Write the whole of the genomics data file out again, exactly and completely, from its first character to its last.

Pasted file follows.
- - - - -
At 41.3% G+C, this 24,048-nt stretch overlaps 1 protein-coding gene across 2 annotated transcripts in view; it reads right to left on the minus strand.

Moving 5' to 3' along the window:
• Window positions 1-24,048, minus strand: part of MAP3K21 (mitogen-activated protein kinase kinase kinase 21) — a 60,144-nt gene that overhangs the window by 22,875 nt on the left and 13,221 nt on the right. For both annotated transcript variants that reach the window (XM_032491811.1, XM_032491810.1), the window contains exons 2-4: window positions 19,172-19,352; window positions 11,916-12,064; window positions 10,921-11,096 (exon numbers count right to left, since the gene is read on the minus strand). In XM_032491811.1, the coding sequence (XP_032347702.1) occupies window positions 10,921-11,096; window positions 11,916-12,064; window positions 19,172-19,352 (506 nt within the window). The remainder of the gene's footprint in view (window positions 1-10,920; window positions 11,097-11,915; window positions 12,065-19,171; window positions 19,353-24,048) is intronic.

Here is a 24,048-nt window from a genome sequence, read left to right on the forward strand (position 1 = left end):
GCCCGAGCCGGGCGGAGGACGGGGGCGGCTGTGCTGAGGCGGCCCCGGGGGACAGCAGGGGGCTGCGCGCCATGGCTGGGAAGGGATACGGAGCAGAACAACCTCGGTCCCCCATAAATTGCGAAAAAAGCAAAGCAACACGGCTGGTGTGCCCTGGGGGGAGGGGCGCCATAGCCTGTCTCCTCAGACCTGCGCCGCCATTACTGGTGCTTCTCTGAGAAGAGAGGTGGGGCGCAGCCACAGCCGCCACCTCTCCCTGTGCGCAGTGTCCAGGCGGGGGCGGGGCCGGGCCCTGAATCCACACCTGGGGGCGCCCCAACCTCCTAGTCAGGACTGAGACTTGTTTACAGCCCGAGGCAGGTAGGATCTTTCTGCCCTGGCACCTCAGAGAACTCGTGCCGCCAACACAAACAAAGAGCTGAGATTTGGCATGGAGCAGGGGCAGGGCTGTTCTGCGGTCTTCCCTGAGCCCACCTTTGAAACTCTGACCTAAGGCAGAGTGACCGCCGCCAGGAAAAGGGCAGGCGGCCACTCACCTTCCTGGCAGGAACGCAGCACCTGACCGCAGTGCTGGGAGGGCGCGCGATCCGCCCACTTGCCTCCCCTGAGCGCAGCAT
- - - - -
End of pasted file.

At 41.3% G+C, this 24,048-nt stretch overlaps 1 protein-coding gene across 2 annotated transcripts in view; it reads right to left on the minus strand.

Moving 5' to 3' along the window:
• Window positions 1-24,048, minus strand: part of MAP3K21 (mitogen-activated protein kinase kinase kinase 21) — a 60,144-nt gene that overhangs the window by 22,875 nt on the left and 13,221 nt on the right. For both annotated transcript variants that reach the window (XM_032491811.1, XM_032491810.1), the window contains exons 2-4: window positions 19,172-19,352; window positions 11,916-12,064; window positions 10,921-11,096 (exon numbers count right to left, since the gene is read on the minus strand). In XM_032491811.1, the coding sequence (XP_032347702.1) occupies window positions 10,921-11,096; window positions 11,916-12,064; window positions 19,172-19,352 (506 nt within the window). The remainder of the gene's footprint in view (window positions 1-10,920; window positions 11,097-11,915; window positions 12,065-19,171; window positions 19,353-24,048) is intronic.

Here is a 24,048-nt window from a genome sequence, read left to right on the forward strand (position 1 = left end):
GCCCGAGCCGGGCGGAGGACGGGGGCGGCTGTGCTGAGGCGGCCCCGGGGGACAGCAGGGGGCTGCGCGCCATGGCTGGGAAGGGATACGGAGCAGAACAACCTCGGTCCCCCATAAATTGCGAAAAAAGCAAAGCAACACGGCTGGTGTGCCCTGGGGGGAGGGGCGCCATAGCCTGTCTCCTCAGACCTGCGCCGCCATTACTGGTGCTTCTCTGAGAAGAGAGGTGGGGCGCAGCCACAGCCGCCACCTCTCCCTGTGCGCAGTGTCCAGGCGGGGGCGGGGCCGGGCCCTGAATCCACACCTGGGGGCGCCCCAACCTCCTAGTCAGGACTGAGACTTGTTTACAGCCCGAGGCAGGTAGGATCTTTCTGCCCTGGCACCTCAGAGAACTCGTGCCGCCAACACAAACAAAGAGCTGAGATTTGGCATGGAGCAGGGGCAGGGCTGTTCTGCGGTCTTCCCTGAGCCCACCTTTGAAACTCTGACCTAAGGCAGAGTGACCGCCGCCAGGAAAAGGGCAGGCGGCCACTCACCTTCCTGGCAGGAACGCAGCACCTGACCGCAGTGCTGGGAGGGCGCGCGATCCGCCCACTTGCCTCCCCTGAGCGCAGCAT